the local history of Stoke-on-Trent, England

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Did you know? - There were two Etruria pottery Works?


Wedgwood's Etruria Works in 1898 
on the Trent & Mersey canal

The first was the newly built factory of the famous North Staffordshire potter Josiah Wedgwood I, opened on 13th June 1769.

on Wedgwood's Etruria Works

take a 'walk' around Etruria

back stamp marks of Wedgwood, Etruria, England

There was also another Etruria pottery works - this one in Trenton, New Jersey, America.

"The Staffordshire of America"

In 1852, two immigrants from Staffordshire founded the Trenton's first industrial pottery, Taylor and Speeler on Mill Hill.
In 1872, Thomas Maddock first successfully manufactured glazed earthenware here. It was extremely popular, and it gave Trenton the reputation of being the "Staffordshire of America," after the area of Staffordshire in England famous for its pottery.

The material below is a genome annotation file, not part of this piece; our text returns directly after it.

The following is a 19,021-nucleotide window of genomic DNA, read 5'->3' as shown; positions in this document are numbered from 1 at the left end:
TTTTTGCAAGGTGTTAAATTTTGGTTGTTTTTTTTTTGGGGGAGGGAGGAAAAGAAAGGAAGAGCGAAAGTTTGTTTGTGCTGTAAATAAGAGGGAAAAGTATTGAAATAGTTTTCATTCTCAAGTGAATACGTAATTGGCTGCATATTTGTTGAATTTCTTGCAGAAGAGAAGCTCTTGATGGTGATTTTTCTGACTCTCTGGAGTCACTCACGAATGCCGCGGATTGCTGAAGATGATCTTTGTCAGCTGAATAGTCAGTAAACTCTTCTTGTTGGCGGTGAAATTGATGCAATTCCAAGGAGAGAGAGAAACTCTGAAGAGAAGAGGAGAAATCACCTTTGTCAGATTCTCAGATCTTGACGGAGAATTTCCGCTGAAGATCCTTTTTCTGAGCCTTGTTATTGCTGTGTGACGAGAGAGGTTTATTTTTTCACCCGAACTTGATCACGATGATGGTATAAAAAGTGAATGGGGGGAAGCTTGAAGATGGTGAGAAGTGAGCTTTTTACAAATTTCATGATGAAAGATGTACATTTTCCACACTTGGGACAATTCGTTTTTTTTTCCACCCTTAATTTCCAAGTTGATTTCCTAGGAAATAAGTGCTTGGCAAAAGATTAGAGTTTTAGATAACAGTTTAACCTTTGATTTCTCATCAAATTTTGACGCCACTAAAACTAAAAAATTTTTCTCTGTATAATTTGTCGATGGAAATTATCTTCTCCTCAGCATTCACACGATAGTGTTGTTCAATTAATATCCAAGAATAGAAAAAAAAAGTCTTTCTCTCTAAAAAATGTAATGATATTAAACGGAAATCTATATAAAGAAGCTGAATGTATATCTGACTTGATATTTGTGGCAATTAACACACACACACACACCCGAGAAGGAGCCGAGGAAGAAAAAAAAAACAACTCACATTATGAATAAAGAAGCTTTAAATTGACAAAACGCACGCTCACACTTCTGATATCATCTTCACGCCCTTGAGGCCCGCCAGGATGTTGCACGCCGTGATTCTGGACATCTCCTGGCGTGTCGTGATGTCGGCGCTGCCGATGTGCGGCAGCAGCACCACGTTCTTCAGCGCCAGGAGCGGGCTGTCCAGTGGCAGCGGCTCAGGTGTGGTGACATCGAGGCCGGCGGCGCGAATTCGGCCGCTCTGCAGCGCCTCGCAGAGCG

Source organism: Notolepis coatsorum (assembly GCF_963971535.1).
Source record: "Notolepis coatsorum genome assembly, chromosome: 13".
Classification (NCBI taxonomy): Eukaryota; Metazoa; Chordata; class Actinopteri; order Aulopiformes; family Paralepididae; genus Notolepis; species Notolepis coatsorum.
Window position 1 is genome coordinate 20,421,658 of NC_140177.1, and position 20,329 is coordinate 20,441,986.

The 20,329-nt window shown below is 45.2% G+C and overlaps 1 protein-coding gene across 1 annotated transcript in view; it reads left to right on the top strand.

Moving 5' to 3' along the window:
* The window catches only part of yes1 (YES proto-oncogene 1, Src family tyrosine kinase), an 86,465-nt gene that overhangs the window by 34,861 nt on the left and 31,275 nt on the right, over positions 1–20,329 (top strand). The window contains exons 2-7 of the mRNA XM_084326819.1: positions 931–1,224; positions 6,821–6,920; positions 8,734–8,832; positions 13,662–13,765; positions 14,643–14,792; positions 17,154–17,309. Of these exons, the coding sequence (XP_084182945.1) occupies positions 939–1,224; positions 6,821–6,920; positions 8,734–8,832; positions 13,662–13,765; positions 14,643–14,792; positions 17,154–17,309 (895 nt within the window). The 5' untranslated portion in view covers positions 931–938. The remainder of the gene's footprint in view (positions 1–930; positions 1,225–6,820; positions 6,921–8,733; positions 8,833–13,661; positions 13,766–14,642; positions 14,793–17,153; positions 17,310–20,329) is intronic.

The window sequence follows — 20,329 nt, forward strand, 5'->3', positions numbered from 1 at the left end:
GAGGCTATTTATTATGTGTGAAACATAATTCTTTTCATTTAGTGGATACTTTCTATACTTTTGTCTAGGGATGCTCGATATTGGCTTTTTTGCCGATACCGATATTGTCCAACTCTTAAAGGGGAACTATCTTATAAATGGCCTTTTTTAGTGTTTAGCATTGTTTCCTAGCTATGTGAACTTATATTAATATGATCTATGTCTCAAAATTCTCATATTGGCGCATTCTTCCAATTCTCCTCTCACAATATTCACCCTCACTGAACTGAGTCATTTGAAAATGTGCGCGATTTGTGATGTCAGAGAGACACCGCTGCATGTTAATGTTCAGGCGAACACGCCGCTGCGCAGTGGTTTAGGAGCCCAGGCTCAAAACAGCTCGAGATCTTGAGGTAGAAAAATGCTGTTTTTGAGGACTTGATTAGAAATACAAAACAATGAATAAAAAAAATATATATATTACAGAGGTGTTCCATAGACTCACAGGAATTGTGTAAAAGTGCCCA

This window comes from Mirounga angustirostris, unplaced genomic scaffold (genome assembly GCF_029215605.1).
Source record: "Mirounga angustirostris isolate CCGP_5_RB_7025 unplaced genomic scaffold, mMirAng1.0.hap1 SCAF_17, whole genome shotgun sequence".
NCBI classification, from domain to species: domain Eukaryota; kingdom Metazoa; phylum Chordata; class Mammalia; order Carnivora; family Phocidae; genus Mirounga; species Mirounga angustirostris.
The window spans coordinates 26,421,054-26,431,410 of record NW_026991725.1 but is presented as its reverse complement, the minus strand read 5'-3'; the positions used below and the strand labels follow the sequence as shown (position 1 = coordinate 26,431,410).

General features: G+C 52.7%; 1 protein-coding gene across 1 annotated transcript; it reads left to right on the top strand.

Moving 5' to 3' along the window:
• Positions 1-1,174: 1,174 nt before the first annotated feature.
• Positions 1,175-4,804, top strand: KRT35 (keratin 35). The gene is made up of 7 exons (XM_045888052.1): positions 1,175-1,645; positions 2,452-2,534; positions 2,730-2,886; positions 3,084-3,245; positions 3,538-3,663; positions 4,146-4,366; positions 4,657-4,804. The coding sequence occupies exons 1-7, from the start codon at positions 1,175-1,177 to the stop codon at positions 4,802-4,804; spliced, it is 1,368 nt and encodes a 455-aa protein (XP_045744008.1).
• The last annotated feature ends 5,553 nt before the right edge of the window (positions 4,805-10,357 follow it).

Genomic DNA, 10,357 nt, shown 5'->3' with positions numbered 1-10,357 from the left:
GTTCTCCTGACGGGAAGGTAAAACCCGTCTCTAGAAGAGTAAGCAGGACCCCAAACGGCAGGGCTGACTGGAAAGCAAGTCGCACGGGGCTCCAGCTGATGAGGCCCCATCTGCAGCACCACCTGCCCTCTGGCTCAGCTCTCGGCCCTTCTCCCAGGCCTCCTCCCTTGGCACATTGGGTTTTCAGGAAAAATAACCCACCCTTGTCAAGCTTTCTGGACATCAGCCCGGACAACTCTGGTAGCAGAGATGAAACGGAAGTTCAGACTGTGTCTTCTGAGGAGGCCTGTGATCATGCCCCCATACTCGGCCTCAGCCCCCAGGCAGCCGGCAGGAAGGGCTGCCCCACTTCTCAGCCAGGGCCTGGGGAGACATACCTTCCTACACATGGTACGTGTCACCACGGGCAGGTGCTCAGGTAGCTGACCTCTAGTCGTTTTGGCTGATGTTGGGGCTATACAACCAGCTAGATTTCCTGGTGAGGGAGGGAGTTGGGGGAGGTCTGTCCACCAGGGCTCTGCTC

Ott and Brewer - This company was founded in 1863 by William Bloor following earlier efforts in Trenton and East Liverpool. 
In 1865, it was known as Bloor, Ott & Brewer. Bloor remained the senior member of the firm until 1871. Upon his departure, the firm 'was renamed Ott & Brewer.

In an attempt to capitalise on the popularity of English ironstone and earthenware Bloor (and his successors) named their factory "Etruria Works" and used the Royal Arms.

Etruria Pottery (Ott & Brewer) of Trenton, N.J. 
an example of their earliest work, c1863. 
Oval ironstone platter about 13 5/8" x 9 1/8" -

 Double adjacent marks:
 impressed mark of Ott & Brewer (Kovel's Marks 15A) 
 underglaze printed stamp of Etruria Pottery (KM 63F).

example of a 'quasi' Royal Arms used by Ott & Brewer 
- although both mottos 
and the lion and unicorn are used there is no shield
in the middle of the centre circle

Etruria Works of Ott & Brewer
Using the name "Ironstone China"
and the full English Royal Arms

more on the use of the Royal Arms

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